Today's guest post is by Kurt Andersen, Executive Vice President of Sales Enablement and Marketing at SAVO.
Unfortunately, most companies are witnessing an ever-increasing gap between the CEO's strategies and the ability to see them through. Part of this gap is the responsibility of your sales team, because they stand directly between these strategic initiatives and your customers. Ask yourself: Are you effectively driving these initiatives through this gap? Too often, the answer is no; thus the need for sales enablement.
Consider the following statistics:
- according to Harvard Business Review, 70 percent of growth initiatives fail;
- only 1-in-5 CRM systems actually increase revenue (CSO Insights 2011); and
- the misalignment in sales and marketing is causing the typical company to underperform by 10 percent in annual revenue (IDC 2011).
These are disturbing statistics for any business. The knee-jerk reaction is to solely blame the sales team – but they're not the problem. The problem is that the majority of companies simply don't know how to effectively enable their sellers.
This is why sales enablement has emerged as a frequent topic of conversation in boardrooms and executive offices. Businesses need to close the growth gap to stay competitive and sales enablement is emerging as the pathway to make it happen.
Defining Sales Enablement
What is sales enablement? The category was previously defined as simple tools that were used by individual sales professionals to sell more proficiently. Sales enablement has evolved into a broader corporate strategy embedded in multiple departments with a singular driving force: achieve revenue initiatives by harnessing the resources and knowledge of the collective enterprise to support sellers.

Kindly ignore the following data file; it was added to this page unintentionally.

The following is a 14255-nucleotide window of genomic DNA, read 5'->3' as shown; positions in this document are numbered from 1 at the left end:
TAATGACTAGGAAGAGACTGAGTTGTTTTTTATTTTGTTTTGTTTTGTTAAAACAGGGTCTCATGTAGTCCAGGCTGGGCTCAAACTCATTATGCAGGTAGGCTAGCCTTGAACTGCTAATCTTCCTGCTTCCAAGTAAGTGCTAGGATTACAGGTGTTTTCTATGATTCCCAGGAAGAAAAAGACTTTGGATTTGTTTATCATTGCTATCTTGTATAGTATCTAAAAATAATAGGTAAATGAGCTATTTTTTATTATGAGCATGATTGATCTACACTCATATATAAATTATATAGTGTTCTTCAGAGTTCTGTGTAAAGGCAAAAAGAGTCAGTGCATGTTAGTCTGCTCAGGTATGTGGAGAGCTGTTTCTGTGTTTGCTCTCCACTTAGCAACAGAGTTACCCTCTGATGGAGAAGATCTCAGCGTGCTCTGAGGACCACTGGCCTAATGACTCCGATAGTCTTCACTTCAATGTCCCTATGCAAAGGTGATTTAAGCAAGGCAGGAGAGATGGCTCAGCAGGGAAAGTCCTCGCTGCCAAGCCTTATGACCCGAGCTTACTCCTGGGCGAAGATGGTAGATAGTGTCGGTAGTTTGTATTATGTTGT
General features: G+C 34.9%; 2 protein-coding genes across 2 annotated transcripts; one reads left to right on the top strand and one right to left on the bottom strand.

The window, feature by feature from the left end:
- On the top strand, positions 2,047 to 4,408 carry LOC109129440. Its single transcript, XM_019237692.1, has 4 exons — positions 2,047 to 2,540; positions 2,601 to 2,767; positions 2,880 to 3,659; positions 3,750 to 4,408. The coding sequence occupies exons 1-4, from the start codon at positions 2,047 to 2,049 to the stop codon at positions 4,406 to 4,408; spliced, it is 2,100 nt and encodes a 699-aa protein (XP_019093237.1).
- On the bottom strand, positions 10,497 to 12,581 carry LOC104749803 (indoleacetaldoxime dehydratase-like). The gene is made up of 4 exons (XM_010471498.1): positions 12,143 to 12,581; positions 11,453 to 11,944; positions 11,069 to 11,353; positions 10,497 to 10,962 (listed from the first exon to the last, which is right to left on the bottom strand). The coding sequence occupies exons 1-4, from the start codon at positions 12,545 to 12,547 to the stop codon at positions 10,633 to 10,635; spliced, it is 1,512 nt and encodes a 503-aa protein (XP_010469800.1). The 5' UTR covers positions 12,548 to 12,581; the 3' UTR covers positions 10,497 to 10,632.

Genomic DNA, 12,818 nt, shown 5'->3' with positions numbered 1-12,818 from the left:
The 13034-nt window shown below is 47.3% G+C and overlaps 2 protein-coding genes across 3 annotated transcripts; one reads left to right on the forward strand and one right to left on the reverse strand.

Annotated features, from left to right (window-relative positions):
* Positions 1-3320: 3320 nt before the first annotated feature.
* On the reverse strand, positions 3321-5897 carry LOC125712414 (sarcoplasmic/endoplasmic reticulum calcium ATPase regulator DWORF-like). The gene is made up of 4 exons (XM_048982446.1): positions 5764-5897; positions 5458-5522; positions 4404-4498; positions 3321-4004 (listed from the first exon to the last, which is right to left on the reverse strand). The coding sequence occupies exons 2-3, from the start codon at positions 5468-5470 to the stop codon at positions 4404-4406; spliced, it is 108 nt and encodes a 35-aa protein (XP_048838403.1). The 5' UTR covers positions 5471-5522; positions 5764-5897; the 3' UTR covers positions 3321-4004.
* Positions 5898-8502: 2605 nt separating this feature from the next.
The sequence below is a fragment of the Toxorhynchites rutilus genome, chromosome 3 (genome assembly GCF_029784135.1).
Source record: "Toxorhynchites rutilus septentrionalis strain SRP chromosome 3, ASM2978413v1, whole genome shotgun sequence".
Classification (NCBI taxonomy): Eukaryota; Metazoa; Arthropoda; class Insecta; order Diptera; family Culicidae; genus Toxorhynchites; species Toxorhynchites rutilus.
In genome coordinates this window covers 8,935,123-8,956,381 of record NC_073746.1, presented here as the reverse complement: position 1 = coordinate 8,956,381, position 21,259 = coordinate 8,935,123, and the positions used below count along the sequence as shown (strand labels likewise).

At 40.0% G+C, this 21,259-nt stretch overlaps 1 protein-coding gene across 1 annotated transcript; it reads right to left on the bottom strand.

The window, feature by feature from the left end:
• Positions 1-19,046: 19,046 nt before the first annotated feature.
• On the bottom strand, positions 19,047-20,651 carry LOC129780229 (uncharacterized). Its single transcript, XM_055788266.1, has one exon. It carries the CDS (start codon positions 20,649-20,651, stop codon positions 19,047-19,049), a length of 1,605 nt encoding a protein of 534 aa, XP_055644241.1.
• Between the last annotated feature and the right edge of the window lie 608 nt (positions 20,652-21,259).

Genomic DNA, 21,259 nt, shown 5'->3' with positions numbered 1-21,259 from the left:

From this viewpoint, you can understand why zero percent of executives interviewed by IDC rated their sales enablement capabilities as "highly effective." The reality is that most businesses have been committing what we like to call "random acts of sales enablement." This is marked by giving your sellers just enough information to be minimally effective, but without implementing a cohesive strategy designed to align different activities within the organization to optimize the chance of achieving corporate initiatives.
In today's business, simply providing your sellers with the latest marketing slick or whitepaper isn't enough. If this is the extent of your enablement practices, you're leaving revenue on the table.
Why Sales Enablement in 2012
A confluence of trends has resulted in sales enablement emerging as one of the most critical initiatives your business can undertake in 2012. Think about your growth strategy – what steps are you taking to maximize the following trends?
The media has become fascinated with the Bring-Your-Own-Device trend – enterprise use of personal devices (iPads, iPhones, tablets, etc…) has changed the way many of us work. A recent survey from Citrix found that 53 percent of businesses witnessed productivity improvements by more than 10 percent, thanks to the use of personal devices at work. And 16 percent reported increases of more than 30 percent.